Months of market volatility have taken a serious toll on retirees.
Average 401(k) According to a new report from Fidelity Investments, the nation’s largest provider of 401(k) plans, the balance declined for the third straight quarter and is now down 23% from last year to $97,200. The financial services firm serves a total of more than 35 million retirement accounts.
In the third quarter of 2022, the average individual retirement account balance also fell 25% year-over-year to $101,900.
Still, most retirement savers continue to contribute, Fidelity found. The average 401(k) contribution rate, including employer and employee contributions, remained steady at 13.9%, just below Fidelity’s suggested savings rate of 15%.
“This year has seen a dramatic turnaround in the market,” Kevin Barry, president of Fidelity’s workplace investing division, said in a statement. “Pension savers wisely chose to avoid the drama.”
“One of the most essential aspects of a smart retirement savings strategy is to contribute consistently enough — in up, down and sideways markets — to help you achieve your goals,” Barry said.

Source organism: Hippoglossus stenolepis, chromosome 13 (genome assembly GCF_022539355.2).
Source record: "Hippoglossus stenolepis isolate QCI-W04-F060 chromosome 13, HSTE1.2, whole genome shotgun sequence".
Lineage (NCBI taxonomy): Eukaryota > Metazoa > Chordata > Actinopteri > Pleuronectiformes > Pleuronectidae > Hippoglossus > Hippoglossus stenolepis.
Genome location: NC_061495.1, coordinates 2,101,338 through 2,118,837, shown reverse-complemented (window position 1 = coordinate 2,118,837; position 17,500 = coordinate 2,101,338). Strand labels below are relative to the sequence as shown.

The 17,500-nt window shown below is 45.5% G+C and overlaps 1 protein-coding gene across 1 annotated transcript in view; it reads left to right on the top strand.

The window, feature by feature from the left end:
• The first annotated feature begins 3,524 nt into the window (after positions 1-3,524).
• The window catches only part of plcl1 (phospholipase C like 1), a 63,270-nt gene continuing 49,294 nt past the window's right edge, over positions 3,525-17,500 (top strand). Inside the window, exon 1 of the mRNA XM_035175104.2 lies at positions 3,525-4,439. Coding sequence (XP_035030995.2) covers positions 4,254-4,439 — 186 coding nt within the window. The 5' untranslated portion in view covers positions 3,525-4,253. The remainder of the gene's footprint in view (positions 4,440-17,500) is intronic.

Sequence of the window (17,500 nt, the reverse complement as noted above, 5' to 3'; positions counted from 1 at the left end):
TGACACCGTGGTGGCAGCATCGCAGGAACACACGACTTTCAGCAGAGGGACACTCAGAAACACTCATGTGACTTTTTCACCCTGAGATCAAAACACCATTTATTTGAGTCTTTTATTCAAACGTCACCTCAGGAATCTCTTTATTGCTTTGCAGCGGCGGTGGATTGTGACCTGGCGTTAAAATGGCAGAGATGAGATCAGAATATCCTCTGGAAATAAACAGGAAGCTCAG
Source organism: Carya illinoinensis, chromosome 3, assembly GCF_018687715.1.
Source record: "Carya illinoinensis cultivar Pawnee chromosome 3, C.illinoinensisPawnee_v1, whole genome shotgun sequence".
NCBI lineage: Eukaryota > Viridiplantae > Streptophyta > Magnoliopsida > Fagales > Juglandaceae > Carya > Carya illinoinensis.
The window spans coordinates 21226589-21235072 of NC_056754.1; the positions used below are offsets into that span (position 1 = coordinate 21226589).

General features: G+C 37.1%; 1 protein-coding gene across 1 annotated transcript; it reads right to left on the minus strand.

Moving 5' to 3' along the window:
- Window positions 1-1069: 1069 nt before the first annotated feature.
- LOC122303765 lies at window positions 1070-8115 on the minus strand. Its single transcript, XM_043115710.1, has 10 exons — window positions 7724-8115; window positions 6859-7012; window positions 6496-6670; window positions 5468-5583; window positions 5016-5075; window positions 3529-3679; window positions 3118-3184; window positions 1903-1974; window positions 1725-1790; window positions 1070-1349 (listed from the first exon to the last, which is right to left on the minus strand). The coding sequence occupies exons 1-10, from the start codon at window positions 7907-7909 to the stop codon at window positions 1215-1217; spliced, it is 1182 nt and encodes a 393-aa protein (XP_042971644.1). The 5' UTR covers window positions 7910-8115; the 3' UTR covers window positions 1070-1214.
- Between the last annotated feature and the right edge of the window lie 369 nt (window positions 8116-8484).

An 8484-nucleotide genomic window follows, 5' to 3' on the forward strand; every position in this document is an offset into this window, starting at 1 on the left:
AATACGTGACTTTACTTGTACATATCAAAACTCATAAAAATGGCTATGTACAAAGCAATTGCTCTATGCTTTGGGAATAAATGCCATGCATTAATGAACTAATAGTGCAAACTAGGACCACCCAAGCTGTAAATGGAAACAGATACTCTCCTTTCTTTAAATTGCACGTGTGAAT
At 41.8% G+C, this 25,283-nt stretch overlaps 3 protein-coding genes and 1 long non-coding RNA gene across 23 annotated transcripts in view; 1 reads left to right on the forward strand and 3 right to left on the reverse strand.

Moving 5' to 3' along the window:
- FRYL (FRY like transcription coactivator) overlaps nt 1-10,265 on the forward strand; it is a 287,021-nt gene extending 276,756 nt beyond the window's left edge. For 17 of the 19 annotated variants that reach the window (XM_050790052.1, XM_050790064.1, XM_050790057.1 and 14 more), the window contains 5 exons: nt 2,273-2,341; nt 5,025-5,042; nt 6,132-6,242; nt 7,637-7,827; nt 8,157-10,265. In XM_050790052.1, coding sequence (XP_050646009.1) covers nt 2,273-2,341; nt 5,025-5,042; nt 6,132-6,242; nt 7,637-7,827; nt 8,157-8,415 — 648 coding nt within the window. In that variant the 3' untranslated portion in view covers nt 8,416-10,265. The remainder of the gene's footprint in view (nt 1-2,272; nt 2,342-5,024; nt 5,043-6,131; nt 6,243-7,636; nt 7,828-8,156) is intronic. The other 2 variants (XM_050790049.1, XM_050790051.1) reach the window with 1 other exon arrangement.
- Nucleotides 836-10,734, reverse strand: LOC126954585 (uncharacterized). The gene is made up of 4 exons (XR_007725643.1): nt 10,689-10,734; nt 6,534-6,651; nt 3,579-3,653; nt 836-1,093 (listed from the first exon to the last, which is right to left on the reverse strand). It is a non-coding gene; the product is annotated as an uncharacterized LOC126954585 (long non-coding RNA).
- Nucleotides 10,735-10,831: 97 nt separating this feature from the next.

Only 4.5% of savers changed their asset allocation in the last quarter, with most moving their savings to a more conservative investment option, according to Fidelity. Some pension savers seem to have been scared after heavy losses amid worries about inflation, interest rates, geopolitical turmoil and other factors, 401(k) administrator Alight Solutions also found.
“We advise people not to make changes to their account based on short-term market events because it can often do more harm than good,” said Mike Shamrell, Fidelity’s vice president of management.
“It’s best to take a long-term approach to retirement.”
And despite continued inflationary pressures weighing on most households, only 2.4% of plan participants borrowed from their 401(k), Fidelity reported.
Federal law allows workers to borrow up to 50% of their account balance, or $50,000, whichever is less. However, many financial experts also advise against using a 401(k) before exhausting all other alternatives, as you will also lose the power of compound interest.
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